The same goes for human thought. If your brain is in the same state twice, all neuro chemicals are in the same state and all external forces are the same, and you are posed with a problem twice, you will make the same decision twice. There is no other possible outcome, for if there were another outcome it would be due to a differing influence. Thus your decisions are effectually predetermined.
This the universe in its current state can only move forward in one way -- effectually predetermined.
If anyone can come up with a case that two closed systems that are in the same state can diverge, I'd love to hear it.
Specifically, I introduce the idea of a Stern-Gerlach experiment to measure the spin of an electron along specific directions. If you prepare an electron in (say) a "+z" state (which is absolutely unique and unambiguous) and then measure its spin along the perpendicular x-axis, the results are 50/50 (and completely unpredictable).
At this point, your intuition is crying out, "We must have just overlooked some distinguishing detail in that initial +z state!" But it turns out that there are experimentally testable predictions of that sort of "hidden information" theory that differ from the predictions of quantum theory (look up "Bell inequalities"), and experiments always come back saying that the quantum description is correct.
The fact that the x-axis spin results are 50/50 strongly suggests something very specific and deterministic is going on. It would seem that we just aren't able to (pre)determine it without influencing it.
I agree that this flies in the face of everything that seems sensible in the world. I loathed quantum mechanics for years for reasons along these lines. Nevertheless, the universe is under no obligation to obey my intuition for what is sensible, nor my sense of elegance and beauty. Much to my disappointment, experiments make it absolutely clear that we do not live in a universe where "common sense" arguments are at all trustworthy on the scale of individual particles.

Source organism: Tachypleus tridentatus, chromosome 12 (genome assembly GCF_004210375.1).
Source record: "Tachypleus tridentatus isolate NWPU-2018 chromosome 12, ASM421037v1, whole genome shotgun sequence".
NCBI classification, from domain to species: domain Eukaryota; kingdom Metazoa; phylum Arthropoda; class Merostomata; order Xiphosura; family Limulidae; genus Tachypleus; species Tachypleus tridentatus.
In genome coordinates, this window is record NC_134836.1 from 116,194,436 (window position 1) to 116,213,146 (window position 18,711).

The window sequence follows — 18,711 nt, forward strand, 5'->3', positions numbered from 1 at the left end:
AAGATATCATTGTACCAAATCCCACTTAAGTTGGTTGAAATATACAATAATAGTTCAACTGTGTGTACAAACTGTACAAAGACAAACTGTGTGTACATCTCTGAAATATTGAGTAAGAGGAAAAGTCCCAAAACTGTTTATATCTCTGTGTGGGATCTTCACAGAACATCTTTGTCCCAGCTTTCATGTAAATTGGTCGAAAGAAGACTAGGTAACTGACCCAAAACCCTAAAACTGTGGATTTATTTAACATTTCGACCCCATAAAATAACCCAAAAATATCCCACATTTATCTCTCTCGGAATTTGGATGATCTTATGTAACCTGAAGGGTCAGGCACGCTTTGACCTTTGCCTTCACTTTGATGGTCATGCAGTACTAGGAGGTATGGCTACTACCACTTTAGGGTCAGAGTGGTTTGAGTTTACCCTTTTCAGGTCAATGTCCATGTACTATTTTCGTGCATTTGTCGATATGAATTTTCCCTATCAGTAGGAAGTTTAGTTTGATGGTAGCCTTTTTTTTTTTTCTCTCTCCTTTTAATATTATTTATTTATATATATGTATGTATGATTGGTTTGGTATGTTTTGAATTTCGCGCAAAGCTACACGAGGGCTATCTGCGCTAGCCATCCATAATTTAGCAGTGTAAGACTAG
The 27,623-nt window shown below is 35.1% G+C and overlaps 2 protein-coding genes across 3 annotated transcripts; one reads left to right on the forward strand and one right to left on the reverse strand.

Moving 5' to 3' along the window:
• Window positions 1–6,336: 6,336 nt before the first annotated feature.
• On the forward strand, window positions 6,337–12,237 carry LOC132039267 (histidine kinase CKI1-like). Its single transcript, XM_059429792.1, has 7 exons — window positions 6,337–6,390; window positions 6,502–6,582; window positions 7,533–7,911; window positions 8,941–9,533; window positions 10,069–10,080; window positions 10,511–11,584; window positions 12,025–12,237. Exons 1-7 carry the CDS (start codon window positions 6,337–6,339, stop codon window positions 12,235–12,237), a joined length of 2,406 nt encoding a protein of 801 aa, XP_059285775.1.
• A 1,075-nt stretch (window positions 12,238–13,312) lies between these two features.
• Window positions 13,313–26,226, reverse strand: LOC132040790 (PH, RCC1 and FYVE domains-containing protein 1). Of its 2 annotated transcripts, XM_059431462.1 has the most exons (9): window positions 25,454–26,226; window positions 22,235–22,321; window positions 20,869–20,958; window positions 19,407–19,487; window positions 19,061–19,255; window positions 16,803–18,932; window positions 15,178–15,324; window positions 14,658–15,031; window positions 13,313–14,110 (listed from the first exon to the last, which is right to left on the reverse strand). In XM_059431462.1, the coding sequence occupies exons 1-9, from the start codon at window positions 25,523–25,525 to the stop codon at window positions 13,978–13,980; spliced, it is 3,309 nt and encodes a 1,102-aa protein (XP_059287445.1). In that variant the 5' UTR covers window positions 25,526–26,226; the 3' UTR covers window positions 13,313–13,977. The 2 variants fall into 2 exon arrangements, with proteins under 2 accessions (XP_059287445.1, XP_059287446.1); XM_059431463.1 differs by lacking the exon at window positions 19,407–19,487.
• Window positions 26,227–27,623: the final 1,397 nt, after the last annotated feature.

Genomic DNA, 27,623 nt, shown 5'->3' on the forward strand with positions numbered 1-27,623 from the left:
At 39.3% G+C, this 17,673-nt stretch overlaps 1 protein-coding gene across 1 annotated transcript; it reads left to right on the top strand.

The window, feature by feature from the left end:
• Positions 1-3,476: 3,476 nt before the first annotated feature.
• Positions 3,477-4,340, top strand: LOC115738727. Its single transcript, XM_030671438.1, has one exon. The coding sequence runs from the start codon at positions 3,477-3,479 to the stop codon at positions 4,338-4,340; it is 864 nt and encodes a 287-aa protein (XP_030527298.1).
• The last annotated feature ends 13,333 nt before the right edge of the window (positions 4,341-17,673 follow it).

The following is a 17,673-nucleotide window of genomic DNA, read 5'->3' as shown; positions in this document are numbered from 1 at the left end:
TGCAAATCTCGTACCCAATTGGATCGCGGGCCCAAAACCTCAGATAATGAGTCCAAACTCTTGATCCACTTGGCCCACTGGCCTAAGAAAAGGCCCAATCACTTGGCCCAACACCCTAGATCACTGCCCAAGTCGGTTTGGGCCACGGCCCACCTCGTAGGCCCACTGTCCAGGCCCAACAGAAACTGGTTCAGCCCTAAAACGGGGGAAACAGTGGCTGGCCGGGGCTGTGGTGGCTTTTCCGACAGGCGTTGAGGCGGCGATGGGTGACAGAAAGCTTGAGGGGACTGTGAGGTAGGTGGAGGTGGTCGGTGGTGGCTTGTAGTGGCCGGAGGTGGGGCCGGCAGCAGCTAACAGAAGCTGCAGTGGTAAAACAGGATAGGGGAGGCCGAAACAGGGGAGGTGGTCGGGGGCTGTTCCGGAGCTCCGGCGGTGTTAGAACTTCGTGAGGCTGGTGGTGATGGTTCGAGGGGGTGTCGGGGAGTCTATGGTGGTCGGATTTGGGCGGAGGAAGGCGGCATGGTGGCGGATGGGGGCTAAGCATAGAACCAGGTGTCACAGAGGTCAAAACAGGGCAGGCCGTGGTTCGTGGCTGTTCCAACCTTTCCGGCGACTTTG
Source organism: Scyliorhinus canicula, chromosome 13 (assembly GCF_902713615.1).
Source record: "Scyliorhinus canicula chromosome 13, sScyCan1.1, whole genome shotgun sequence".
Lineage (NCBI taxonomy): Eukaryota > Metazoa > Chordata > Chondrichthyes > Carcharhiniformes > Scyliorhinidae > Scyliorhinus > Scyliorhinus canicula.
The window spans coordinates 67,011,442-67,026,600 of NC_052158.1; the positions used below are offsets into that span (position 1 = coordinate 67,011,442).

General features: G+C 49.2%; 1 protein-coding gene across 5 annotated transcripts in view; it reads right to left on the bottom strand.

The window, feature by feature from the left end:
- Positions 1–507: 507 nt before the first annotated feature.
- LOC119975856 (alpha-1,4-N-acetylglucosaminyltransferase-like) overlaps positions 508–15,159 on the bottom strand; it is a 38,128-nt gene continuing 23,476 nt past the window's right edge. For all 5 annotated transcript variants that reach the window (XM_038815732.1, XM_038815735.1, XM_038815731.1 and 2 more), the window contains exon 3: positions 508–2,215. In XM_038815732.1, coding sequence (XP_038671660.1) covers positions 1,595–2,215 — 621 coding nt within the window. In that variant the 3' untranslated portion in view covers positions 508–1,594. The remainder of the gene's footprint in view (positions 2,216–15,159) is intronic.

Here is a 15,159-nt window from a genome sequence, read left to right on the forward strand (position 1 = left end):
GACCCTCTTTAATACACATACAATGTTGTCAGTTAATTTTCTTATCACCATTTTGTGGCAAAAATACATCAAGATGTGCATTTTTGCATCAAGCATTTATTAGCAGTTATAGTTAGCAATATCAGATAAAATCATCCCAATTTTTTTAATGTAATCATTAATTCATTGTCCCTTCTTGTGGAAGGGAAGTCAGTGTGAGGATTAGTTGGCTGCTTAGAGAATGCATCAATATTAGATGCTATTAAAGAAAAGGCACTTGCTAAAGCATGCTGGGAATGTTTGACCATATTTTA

(Also, personally, I would say that the 50/50 result on the x-axis is purely a consequence of symmetry: nothing in the initial state or the measurement apparatus is set up to prefer +x over -x or vice versa, so it would be more or less impossible for it to split any way other than 50/50.)
If you believe in the Copenhagen interpretation (and similar interpretations) then the universe isn't deterministic - there are many events that can happen but only one does happen in the end (when the set of probabilities assume specific values - the wavefunction collapse).
If you subscribe to the Many-worlds Interpretation then the universe is deterministic in a way - all events that could happen will happen in some branches (or in a portion of the branches equal to the probability of the event happening, as much as this makes sense) and it was all going to be that way since 'the beginning of time'. However, from another point of view (ours) - it isn't determined which branch you will experience yourself observing and this can make things seem non-deterministic (but in reality you or equivalents of you will experience yourself observing all branches in which you exist so I don't think that this would be the correct way to think about it).
The explanation of it I like best is this one (I don't remember where I originally read it):
It involves a two player game, the players completely separated from each other. Each is independently shown X or Y. Each player must then give either answer A and B. They win the game if:
- when both are shown X, they choose different answers
- otherwise, they choose the same answer
They can choose a strategy to follow before, but after they're physically separated, each player's decision can only depend on what they're shown (X or Y). Given this restriction, even allowing the players to have (pseudo-)non-deterministic strategies, they'll win with a chance of 75%.